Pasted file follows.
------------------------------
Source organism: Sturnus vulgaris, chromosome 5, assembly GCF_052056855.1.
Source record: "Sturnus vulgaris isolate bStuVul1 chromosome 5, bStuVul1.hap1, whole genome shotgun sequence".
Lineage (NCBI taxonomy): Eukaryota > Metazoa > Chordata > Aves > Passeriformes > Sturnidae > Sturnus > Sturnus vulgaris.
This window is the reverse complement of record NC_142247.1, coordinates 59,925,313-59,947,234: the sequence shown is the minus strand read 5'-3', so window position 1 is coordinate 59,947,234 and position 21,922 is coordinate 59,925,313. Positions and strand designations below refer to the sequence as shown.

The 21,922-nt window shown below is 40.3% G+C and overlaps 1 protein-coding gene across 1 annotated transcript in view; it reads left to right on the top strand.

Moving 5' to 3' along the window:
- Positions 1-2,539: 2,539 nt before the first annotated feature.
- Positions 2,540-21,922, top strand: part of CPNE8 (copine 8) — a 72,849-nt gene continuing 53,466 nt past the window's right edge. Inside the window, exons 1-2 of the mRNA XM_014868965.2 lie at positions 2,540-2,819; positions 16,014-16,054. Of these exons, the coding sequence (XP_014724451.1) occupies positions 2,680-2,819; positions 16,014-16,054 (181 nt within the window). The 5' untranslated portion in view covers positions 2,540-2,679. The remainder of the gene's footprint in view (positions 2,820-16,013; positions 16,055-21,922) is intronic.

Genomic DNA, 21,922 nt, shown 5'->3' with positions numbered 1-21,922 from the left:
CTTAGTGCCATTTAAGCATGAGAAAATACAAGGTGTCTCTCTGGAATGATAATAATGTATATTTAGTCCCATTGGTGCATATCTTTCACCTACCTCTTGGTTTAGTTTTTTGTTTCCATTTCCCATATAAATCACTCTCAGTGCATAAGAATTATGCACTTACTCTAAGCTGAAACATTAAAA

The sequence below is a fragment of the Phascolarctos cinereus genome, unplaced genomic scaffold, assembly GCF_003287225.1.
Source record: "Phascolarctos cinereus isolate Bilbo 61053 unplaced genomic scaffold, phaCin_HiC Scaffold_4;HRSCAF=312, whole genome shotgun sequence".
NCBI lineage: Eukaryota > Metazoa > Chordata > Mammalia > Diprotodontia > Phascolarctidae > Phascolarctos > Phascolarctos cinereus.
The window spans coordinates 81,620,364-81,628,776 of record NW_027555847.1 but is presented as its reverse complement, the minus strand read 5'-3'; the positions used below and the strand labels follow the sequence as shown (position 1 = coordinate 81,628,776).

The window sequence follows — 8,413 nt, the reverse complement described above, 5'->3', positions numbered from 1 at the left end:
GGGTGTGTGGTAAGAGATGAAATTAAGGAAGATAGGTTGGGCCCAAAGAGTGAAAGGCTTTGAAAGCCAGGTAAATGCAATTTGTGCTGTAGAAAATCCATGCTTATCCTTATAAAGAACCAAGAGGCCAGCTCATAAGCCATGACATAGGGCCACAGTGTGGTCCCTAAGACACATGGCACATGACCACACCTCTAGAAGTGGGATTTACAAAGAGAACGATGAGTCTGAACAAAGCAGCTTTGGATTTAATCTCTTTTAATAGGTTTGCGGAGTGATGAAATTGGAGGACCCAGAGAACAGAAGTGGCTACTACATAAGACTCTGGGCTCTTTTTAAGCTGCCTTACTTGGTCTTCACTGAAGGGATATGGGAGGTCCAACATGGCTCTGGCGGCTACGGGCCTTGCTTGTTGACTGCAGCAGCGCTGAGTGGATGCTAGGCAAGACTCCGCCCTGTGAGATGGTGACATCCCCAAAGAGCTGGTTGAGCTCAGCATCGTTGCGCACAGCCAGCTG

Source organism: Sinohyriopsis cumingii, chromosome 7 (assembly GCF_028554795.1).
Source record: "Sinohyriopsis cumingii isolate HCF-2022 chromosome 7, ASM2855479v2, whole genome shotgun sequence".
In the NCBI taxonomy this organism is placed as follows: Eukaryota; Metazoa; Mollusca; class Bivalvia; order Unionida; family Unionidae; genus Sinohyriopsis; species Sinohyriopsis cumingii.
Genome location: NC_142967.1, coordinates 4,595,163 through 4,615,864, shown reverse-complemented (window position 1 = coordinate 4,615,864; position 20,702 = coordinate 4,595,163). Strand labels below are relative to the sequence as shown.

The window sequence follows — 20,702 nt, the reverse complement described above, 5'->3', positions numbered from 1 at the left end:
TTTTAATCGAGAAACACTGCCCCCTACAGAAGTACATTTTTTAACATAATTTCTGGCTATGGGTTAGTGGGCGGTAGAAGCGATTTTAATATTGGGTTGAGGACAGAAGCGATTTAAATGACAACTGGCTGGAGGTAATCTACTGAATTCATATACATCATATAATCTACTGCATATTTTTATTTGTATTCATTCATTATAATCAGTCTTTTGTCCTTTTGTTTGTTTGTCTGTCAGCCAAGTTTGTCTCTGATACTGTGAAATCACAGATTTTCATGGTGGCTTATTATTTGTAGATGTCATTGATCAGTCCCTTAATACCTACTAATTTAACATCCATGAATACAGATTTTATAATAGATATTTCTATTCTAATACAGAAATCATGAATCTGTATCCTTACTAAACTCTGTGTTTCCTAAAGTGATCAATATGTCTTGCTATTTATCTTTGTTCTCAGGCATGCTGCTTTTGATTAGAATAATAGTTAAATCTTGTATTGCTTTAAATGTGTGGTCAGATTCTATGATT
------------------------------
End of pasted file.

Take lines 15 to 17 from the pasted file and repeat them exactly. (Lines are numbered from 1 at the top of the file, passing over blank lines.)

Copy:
The window sequence follows — 8,413 nt, the reverse complement described above, 5'->3', positions numbered from 1 at the left end:
GGGTGTGTGGTAAGAGATGAAATTAAGGAAGATAGGTTGGGCCCAAAGAGTGAAAGGCTTTGAAAGCCAGGTAAATGCAATTTGTGCTGTAGAAAATCCATGCTTATCCTTATAAAGAACCAAGAGGCCAGCTCATAAGCCATGACATAGGGCCACAGTGTGGTCCCTAAGACACATGGCACATGACCACACCTCTAGAAGTGGGATTTACAAAGAGAACGATGAGTCTGAACAAAGCAGCTTTGGATTTAATCTCTTTTAATAGGTTTGCGGAGTGATGAAATTGGAGGACCCAGAGAACAGAAGTGGCTACTACATAAGACTCTGGGCTCTTTTTAAGCTGCCTTACTTGGTCTTCACTGAAGGGATATGGGAGGTCCAACATGGCTCTGGCGGCTACGGGCCTTGCTTGTTGACTGCAGCAGCGCTGAGTGGATGCTAGGCAAGACTCCGCCCTGTGAGATGGTGACATCCCCAAAGAGCTGGTTGAGCTCAGCATCGTTGCGCACAGCCAGCTG

Source organism: Sinohyriopsis cumingii, chromosome 7 (assembly GCF_028554795.1).